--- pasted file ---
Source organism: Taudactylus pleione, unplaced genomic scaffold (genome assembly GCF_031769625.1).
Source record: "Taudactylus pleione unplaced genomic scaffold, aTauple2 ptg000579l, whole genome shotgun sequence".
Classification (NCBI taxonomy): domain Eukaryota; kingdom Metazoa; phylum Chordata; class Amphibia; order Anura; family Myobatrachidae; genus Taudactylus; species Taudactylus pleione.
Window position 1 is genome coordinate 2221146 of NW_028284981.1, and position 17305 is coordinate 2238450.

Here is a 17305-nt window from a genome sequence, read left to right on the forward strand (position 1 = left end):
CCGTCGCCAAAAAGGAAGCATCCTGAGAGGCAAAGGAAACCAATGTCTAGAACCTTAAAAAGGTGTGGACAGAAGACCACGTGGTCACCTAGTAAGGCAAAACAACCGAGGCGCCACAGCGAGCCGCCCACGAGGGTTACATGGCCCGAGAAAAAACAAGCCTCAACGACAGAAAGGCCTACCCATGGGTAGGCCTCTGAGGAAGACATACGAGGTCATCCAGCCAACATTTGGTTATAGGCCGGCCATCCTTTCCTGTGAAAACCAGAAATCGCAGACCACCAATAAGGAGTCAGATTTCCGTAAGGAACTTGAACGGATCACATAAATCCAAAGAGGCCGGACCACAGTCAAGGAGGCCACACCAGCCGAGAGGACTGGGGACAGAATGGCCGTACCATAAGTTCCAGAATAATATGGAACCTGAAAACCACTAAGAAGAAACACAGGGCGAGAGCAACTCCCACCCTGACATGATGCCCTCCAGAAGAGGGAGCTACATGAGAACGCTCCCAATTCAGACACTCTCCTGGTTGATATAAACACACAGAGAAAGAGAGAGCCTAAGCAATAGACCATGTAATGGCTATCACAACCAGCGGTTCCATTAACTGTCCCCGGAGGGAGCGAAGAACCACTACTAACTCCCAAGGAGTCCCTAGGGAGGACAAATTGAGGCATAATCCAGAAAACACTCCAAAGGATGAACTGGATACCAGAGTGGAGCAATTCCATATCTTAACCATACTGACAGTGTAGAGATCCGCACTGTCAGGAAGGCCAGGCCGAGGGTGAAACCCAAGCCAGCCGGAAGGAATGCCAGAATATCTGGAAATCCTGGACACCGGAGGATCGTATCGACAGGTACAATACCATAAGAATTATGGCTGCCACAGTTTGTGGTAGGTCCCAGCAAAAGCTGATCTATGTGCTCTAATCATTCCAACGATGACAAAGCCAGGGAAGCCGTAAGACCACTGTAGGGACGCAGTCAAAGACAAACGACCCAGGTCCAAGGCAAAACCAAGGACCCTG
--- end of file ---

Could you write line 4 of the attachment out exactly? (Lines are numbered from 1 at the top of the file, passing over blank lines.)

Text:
Window position 1 is genome coordinate 2221146 of NW_028284981.1, and position 17305 is coordinate 2238450.